Calling for the industry to be protected after the UK’s Brexit vote, research by UK Music also revealed that exports generated £2.2bn in revenue in 2015.
The report estimated that export revenue in live music grew by an estimated 35 per cent, with more than 767,000 overseas music tourists generating £1.1bn.
Artists such as Adele, Coldplay, Ed Sheeran and Sam Smith helped grow sales exports, meanwhile, by 8.9 per cent.
New culture secretary Karen Bradley said the government was keen to “maintain and build on” the success of the industry.
“Of all the albums sold across the globe last year an incredible one in six was by a British artist,” she said, writing in the report.
“The extraordinary success of artists like Coldplay and Adele added billions to our economy. We want to maintain and build on that success.
“The government is working closely with industry bodies, such as UK Music, to make it easier for these artists to do business and is investing in music education to nurture the next wave of successful British artists, who we want to see perform across the whole world.”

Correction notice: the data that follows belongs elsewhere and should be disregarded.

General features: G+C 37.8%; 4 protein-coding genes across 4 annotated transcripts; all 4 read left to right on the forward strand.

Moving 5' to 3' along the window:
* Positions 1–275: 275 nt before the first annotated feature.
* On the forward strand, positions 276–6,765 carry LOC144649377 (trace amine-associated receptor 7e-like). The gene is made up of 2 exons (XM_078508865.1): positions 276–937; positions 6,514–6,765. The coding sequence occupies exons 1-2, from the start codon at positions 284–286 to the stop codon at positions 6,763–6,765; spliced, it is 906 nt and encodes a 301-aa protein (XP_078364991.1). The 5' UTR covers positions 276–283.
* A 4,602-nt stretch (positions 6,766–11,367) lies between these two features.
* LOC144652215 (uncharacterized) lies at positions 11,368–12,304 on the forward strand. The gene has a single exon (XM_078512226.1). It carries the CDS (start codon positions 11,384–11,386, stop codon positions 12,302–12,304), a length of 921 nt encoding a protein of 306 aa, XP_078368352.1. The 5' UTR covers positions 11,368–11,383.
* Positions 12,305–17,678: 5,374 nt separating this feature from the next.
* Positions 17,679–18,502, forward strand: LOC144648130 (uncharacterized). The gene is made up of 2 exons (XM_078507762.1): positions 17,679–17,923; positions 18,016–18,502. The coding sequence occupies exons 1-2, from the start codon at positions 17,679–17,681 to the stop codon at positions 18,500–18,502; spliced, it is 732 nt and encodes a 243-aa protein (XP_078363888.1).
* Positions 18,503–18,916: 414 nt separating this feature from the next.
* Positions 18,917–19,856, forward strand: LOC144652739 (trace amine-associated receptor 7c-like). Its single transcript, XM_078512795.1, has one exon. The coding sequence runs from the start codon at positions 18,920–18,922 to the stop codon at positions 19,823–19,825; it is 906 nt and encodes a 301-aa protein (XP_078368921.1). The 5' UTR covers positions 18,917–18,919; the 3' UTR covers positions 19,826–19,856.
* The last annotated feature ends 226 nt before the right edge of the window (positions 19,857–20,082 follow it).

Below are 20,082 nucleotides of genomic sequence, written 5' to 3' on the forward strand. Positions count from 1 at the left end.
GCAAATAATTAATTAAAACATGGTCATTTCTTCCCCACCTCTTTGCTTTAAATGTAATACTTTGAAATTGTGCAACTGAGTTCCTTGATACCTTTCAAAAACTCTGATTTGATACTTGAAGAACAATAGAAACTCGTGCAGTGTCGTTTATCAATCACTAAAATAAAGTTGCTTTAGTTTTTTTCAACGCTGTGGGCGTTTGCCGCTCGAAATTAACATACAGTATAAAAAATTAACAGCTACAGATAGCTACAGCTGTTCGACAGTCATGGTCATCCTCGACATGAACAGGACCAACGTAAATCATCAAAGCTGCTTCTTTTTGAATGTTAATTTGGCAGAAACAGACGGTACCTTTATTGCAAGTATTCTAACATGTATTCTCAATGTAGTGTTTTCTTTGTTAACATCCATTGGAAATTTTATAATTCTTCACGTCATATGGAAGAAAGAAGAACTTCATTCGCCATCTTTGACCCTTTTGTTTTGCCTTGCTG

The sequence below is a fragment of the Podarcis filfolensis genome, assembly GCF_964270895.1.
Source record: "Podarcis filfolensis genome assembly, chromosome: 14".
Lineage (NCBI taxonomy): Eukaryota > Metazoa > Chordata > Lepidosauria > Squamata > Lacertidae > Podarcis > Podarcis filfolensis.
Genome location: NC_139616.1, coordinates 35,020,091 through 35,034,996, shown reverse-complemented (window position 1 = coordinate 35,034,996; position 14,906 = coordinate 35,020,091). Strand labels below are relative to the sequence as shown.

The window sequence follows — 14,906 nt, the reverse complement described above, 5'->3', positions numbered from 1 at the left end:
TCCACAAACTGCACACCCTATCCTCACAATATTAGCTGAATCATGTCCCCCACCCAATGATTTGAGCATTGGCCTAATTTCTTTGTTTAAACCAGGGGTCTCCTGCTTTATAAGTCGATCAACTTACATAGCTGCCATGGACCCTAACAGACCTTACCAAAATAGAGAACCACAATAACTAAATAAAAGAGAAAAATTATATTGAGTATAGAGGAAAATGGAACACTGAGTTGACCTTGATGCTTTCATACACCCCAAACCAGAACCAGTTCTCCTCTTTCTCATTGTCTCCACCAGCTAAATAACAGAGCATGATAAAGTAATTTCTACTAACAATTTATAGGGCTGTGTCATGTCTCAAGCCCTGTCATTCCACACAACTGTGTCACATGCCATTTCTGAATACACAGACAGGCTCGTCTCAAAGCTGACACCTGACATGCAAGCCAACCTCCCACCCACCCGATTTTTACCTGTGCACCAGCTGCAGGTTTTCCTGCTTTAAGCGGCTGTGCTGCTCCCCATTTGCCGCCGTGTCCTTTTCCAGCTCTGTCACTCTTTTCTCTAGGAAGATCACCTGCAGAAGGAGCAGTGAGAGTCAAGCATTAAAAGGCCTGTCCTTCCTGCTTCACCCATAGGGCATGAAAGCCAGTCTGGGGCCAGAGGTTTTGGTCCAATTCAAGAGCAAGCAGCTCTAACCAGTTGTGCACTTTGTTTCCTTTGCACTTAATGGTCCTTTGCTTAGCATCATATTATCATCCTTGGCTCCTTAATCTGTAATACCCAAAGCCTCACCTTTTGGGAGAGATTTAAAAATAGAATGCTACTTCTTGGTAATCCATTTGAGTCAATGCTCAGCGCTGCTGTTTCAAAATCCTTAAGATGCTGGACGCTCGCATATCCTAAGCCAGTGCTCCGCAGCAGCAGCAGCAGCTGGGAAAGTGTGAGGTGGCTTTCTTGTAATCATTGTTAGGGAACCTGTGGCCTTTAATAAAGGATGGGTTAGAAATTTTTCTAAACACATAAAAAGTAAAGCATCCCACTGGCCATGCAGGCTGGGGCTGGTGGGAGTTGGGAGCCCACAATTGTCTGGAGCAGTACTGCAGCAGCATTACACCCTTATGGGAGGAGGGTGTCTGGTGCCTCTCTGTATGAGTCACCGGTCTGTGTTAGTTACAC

UK Music said its study found the industry has outperformed the wider economy over the last four years.
“Distribution changes, trends may come and go, but all the while our music outperforms both in the UK and all over the globe,” said UK Music chief executive Jo Dipple.
“The UK needs to solidify its new post-Brexit place in the world and music will undoubtedly be part of the glue that does this.
“Our export profile is astounding which is partly why music, like sport, gives the world an understanding of our small country. UK Music’s goal is to work with government to convince them to give us policies as good as the music we produce.”